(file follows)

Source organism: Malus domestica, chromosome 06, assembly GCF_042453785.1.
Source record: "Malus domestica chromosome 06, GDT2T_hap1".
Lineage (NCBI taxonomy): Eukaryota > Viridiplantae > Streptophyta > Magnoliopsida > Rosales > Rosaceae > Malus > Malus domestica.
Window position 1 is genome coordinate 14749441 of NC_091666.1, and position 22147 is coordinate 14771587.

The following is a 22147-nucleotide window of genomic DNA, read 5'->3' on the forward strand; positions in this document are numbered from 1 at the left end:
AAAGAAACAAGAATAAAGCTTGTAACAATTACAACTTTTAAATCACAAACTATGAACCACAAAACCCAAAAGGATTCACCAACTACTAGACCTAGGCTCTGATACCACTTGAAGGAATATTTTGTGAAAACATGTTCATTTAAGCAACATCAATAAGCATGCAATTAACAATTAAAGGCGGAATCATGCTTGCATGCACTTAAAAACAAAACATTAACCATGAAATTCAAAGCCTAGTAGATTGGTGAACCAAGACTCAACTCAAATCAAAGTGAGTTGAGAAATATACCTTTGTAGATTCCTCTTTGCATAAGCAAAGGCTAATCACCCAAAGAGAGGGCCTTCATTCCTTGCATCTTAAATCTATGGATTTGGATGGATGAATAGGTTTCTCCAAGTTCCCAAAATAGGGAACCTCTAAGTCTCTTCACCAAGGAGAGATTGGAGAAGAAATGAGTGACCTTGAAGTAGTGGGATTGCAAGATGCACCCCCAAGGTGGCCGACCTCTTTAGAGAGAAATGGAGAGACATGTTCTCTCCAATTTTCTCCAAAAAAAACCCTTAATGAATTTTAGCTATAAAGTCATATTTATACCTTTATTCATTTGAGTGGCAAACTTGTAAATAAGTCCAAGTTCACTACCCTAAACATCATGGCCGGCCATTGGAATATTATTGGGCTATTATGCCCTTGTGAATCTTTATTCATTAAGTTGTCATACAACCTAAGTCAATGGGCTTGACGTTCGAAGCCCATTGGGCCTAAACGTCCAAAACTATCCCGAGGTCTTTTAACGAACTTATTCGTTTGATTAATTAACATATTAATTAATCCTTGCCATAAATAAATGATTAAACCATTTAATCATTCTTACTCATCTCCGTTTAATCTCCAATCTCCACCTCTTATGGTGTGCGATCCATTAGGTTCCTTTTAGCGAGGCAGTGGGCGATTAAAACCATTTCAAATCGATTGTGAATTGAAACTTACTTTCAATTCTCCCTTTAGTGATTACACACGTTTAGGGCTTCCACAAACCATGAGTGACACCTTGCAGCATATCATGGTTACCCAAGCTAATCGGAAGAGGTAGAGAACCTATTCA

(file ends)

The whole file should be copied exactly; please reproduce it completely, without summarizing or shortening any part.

Source organism: Malus domestica, chromosome 06, assembly GCF_042453785.1.
Source record: "Malus domestica chromosome 06, GDT2T_hap1".
Lineage (NCBI taxonomy): Eukaryota > Viridiplantae > Streptophyta > Magnoliopsida > Rosales > Rosaceae > Malus > Malus domestica.
Window position 1 is genome coordinate 14749441 of NC_091666.1, and position 22147 is coordinate 14771587.

The following is a 22147-nucleotide window of genomic DNA, read 5'->3' on the forward strand; positions in this document are numbered from 1 at the left end:
AAAGAAACAAGAATAAAGCTTGTAACAATTACAACTTTTAAATCACAAACTATGAACCACAAAACCCAAAAGGATTCACCAACTACTAGACCTAGGCTCTGATACCACTTGAAGGAATATTTTGTGAAAACATGTTCATTTAAGCAACATCAATAAGCATGCAATTAACAATTAAAGGCGGAATCATGCTTGCATGCACTTAAAAACAAAACATTAACCATGAAATTCAAAGCCTAGTAGATTGGTGAACCAAGACTCAACTCAAATCAAAGTGAGTTGAGAAATATACCTTTGTAGATTCCTCTTTGCATAAGCAAAGGCTAATCACCCAAAGAGAGGGCCTTCATTCCTTGCATCTTAAATCTATGGATTTGGATGGATGAATAGGTTTCTCCAAGTTCCCAAAATAGGGAACCTCTAAGTCTCTTCACCAAGGAGAGATTGGAGAAGAAATGAGTGACCTTGAAGTAGTGGGATTGCAAGATGCACCCCCAAGGTGGCCGACCTCTTTAGAGAGAAATGGAGAGACATGTTCTCTCCAATTTTCTCCAAAAAAAACCCTTAATGAATTTTAGCTATAAAGTCATATTTATACCTTTATTCATTTGAGTGGCAAACTTGTAAATAAGTCCAAGTTCACTACCCTAAACATCATGGCCGGCCATTGGAATATTATTGGGCTATTATGCCCTTGTGAATCTTTATTCATTAAGTTGTCATACAACCTAAGTCAATGGGCTTGACGTTCGAAGCCCATTGGGCCTAAACGTCCAAAACTATCCCGAGGTCTTTTAACGAACTTATTCGTTTGATTAATTAACATATTAATTAATCCTTGCCATAAATAAATGATTAAACCATTTAATCATTCTTACTCATCTCCGTTTAATCTCCAATCTCCACCTCTTATGGTGTGCGATCCATTAGGTTCCTTTTAGCGAGGCAGTGGGCGATTAAAACCATTTCAAATCGATTGTGAATTGAAACTTACTTTCAATTCTCCCTTTAGTGATTACACACGTTTAGGGCTTCCACAAACCATGAGTGACACCTTGCAGCATATCATGGTTACCCAAGCTAATCGGAAGAGGTAGAGAACCTATTCA